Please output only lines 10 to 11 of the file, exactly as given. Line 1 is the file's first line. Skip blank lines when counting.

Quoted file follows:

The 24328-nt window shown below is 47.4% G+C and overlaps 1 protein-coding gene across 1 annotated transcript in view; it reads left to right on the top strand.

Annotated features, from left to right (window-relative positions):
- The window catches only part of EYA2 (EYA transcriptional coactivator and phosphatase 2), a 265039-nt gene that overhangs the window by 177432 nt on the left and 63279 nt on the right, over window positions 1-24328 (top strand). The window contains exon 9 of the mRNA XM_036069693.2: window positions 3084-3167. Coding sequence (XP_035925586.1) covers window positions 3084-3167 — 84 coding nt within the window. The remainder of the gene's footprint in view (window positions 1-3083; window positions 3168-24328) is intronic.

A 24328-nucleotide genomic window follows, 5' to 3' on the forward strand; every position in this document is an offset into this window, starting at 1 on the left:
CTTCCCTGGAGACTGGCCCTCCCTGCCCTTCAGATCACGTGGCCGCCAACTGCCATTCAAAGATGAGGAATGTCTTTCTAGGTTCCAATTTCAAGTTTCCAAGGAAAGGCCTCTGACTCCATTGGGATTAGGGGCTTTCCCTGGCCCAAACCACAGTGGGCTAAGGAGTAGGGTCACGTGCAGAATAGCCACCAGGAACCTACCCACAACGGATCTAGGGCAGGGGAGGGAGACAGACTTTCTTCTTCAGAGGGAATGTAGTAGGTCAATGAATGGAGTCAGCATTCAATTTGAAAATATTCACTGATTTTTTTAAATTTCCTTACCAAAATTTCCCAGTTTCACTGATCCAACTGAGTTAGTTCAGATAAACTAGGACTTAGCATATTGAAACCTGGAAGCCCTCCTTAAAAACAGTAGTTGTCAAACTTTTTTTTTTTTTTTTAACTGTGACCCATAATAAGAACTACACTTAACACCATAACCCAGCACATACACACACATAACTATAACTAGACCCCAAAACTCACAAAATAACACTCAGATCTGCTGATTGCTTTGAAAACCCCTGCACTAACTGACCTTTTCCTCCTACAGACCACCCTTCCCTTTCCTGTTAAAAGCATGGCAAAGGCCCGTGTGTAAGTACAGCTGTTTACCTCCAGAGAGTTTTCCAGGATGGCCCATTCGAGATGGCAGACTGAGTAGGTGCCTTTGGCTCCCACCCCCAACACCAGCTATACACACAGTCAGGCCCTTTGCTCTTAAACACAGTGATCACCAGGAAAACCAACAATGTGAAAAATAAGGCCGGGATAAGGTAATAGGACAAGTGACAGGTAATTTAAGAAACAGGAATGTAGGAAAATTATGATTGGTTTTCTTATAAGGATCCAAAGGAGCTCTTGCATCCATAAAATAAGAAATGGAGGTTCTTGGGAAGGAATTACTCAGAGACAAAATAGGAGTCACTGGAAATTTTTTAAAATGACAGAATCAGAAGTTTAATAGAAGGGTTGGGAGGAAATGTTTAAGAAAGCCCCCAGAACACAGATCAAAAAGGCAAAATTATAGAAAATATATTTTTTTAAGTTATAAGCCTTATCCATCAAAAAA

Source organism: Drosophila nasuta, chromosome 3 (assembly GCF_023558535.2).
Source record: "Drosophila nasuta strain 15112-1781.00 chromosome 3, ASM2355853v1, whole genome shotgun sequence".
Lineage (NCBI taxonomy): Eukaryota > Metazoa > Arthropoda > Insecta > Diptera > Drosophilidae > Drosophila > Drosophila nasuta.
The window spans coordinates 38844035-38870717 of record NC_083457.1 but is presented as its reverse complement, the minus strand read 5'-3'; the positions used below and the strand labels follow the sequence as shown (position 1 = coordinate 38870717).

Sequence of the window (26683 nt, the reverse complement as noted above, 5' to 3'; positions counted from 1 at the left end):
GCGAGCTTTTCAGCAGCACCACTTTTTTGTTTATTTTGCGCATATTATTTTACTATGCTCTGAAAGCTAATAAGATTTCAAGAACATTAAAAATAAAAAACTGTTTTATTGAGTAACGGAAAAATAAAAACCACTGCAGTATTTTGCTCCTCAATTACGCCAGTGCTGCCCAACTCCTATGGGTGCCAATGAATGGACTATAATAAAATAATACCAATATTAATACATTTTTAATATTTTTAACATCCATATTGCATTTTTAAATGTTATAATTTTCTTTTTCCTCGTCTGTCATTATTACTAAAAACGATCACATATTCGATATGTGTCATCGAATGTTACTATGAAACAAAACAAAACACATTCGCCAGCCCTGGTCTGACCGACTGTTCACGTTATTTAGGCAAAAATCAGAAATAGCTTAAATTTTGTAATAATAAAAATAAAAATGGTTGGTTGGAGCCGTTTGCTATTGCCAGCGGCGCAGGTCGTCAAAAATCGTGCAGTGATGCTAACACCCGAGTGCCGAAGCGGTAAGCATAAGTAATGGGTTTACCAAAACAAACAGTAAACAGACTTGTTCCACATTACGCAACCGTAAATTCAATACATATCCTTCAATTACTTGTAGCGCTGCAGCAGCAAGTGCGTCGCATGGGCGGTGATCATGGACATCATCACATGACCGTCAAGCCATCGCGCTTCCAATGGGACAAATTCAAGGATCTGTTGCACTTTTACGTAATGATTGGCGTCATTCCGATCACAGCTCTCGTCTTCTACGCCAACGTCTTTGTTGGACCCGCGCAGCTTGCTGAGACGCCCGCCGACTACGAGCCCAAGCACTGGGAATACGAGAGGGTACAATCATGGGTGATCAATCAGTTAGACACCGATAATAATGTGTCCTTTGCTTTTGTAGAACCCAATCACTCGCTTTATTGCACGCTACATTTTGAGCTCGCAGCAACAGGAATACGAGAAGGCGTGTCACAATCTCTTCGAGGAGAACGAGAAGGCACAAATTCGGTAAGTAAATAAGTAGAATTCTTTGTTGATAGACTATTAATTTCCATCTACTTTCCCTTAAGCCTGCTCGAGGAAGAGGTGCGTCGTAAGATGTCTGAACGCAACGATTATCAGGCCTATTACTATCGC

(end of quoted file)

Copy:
Sequence of the window (26683 nt, the reverse complement as noted above, 5' to 3'; positions counted from 1 at the left end):
GCGAGCTTTTCAGCAGCACCACTTTTTTGTTTATTTTGCGCATATTATTTTACTATGCTCTGAAAGCTAATAAGATTTCAAGAACATTAAAAATAAAAAACTGTTTTATTGAGTAACGGAAAAATAAAAACCACTGCAGTATTTTGCTCCTCAATTACGCCAGTGCTGCCCAACTCCTATGGGTGCCAATGAATGGACTATAATAAAATAATACCAATATTAATACATTTTTAATATTTTTAACATCCATATTGCATTTTTAAATGTTATAATTTTCTTTTTCCTCGTCTGTCATTATTACTAAAAACGATCACATATTCGATATGTGTCATCGAATGTTACTATGAAACAAAACAAAACACATTCGCCAGCCCTGGTCTGACCGACTGTTCACGTTATTTAGGCAAAAATCAGAAATAGCTTAAATTTTGTAATAATAAAAATAAAAATGGTTGGTTGGAGCCGTTTGCTATTGCCAGCGGCGCAGGTCGTCAAAAATCGTGCAGTGATGCTAACACCCGAGTGCCGAAGCGGTAAGCATAAGTAATGGGTTTACCAAAACAAACAGTAAACAGACTTGTTCCACATTACGCAACCGTAAATTCAATACATATCCTTCAATTACTTGTAGCGCTGCAGCAGCAAGTGCGTCGCATGGGCGGTGATCATGGACATCATCACATGACCGTCAAGCCATCGCGCTTCCAATGGGACAAATTCAAGGATCTGTTGCACTTTTACGTAATGATTGGCGTCATTCCGATCACAGCTCTCGTCTTCTACGCCAACGTCTTTGTTGGACCCGCGCAGCTTGCTGAGACGCCCGCCGACTACGAGCCCAAGCACTGGGAATACGAGAGGGTACAATCATGGGTGATCAATCAGTTAGACACCGATAATAATGTGTCCTTTGCTTTTGTAGAACCCAATCACTCGCTTTATTGCACGCTACATTTTGAGCTCGCAGCAACAGGAATACGAGAAGGCGTGTCACAATCTCTTCGAGGAGAACGAGAAGGCACAAATTCGGTAAGTAAATAAGTAGAATTCTTTGTTGATAGACTATTAATTTCCATCTACTTTCCCTTAAGCCTGCTCGAGGAAGAGGTGCGTCGTAAGATGTCTGAACGCAACGATTATCAGGCCTATTACTATCGC